Smartphone vs. Smartphone: The constant and on going battle.
With the recent announcement of Apple‘s iPhone 5C and 5S, Apple-enthusiasts around the world have marked their calendars for the pre-order date of Sept. 13, with the new phones officially being released on Sept. 20. However, Apple still hasn’t done enough to break that barrier between their smartphones and those that belong to the Droid fanbase. Even some Apple-lovers aren’t completely impressed with the newest announcements from the company.
According to Apple’s website and recent announcements, the two new phones are not entirely different from one another. The iPhone 5s is the newer version of the iPhone 5, similarly how the iPhone 4 upgraded to the iPhone 4s with the addition of Siri. However, the changes to this recent update are pretty basic: better camera, long battery life and a sleeker display. The iPhone 5S is also being offered in silver, space grey and gold.
Aside from this, the biggest change Apple announced is the addition of a fingerprint scanner in the smartphone, iPhone 5S. The home button will be equipped with this scanner, which will allow users to avoid entering a passcode or password to unlock their phones. Accoring to Apple’s website, “your fingerprint can also approve purchases from iTunes Store, the App Store and the iBooks Store, so you don’t have to enter your password.” This in itself is a pretty neat trick for all of the tech-lovers out there.
The smartphone, iPhone 5C is being released at the same time as the 5S. Although it lacks the fingerprint scanner that the 5S offers, the iPhone 5C has its other perks. The biggest difference is that the iPhone 5C will be offered in a variety of colors, including green, blue, yellow, pink and white, rather than the standard shades iPhone users are used to.
The biggest shock was the pricing on these new smartphones: the iPhone 5S will start at $199 for 16GB, while the iPhone 5C will start at a mere $99 for 16GB – a price drop most Apple-goers are far from used to.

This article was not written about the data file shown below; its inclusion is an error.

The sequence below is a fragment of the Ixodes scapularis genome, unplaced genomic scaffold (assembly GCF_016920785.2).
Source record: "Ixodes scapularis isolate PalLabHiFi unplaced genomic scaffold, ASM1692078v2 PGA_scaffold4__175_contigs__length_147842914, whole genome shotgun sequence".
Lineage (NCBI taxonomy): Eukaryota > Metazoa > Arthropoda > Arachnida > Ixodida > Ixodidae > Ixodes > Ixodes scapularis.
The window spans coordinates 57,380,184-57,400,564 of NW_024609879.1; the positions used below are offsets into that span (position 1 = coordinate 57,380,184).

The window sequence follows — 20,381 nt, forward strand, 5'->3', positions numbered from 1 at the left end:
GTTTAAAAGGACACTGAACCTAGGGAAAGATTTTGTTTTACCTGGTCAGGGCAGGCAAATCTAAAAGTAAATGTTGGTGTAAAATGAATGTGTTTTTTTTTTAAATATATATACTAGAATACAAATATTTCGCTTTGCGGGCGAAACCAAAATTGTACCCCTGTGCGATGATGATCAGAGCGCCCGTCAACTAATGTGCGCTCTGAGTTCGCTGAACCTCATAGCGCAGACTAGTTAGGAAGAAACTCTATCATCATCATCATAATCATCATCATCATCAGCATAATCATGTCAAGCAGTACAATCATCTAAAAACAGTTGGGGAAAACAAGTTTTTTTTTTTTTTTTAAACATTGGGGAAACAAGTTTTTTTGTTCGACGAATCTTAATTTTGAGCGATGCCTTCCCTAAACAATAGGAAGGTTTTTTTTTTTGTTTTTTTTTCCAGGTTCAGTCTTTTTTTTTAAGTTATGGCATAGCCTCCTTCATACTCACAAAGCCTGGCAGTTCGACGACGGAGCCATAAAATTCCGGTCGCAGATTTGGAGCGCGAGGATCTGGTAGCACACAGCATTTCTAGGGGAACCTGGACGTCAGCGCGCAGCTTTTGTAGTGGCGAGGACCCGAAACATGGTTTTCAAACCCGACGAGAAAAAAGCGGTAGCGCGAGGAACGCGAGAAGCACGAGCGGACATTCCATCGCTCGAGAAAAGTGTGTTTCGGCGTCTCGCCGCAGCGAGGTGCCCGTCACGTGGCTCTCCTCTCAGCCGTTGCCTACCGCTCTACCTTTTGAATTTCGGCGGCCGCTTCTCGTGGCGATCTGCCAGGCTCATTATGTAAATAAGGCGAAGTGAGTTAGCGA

Perhaps the biggest update Apple has released was iOS7, the new operating system featured on the new phones and available for download to all other phones on Sept. 18. The updated system features a completely new look for the phone, as well as features that were only previously available on jailbroken iPhones, including a swipe-up screen that has shortcuts to the flashlight and toggles wi-fi, airplane mode, Bluetooth and other features on and off easily.
“”iOS7 is the long awaited trip back to the drawing board,” said Michael Notarnicola, avid techn-analyst . “While a couple of the tricks up its sleeve were inspired by what jailbreakers have been doing since the beginning, it’s good to see that Apple is swallowing it’s pride this time around. Overall, iOS7 doesn’t just look and feel modern, it works modern.”
But are these changes enough for Apple to bring Droid lovers onto their side?
The biggest frontrunner in the Droid parade is the smartphone, Samsung Galaxy S4. This features many things similar to that in the iPhone, in theory. However, the Galaxy contains a much larger display, of which many people will argue contains a much crisper picture.
“I don’t think there is a comparison between the display on the Galaxy and iPhone,” said Marie Plark, a long-time Droid user. “The Galaxy is like a mini-tablet. It looks great, and it just functions so well.”
There’s a newer feature that the Galaxy S4 also offered, called Air Gesture. According to the Samsung site, “Wave your hand at the screen to accept calls with Air Gesture, read content by tilting your head or phone with Smart Scroll and preview content by barely touching the screen with Air View.”
When put to a test in a public poll on Facebook and Twitter, many people were split. When asked if they would rather purchase an iPhone 5S or the Galaxy 4S smartphones, 47 percent sided with Apple, 41 percent stayed loyal to Android and the remaining chose not to have a smartphone. These numbers suggest that even with the most recent Apple updates, the Apple versus Android debate is one that will be around for a long time.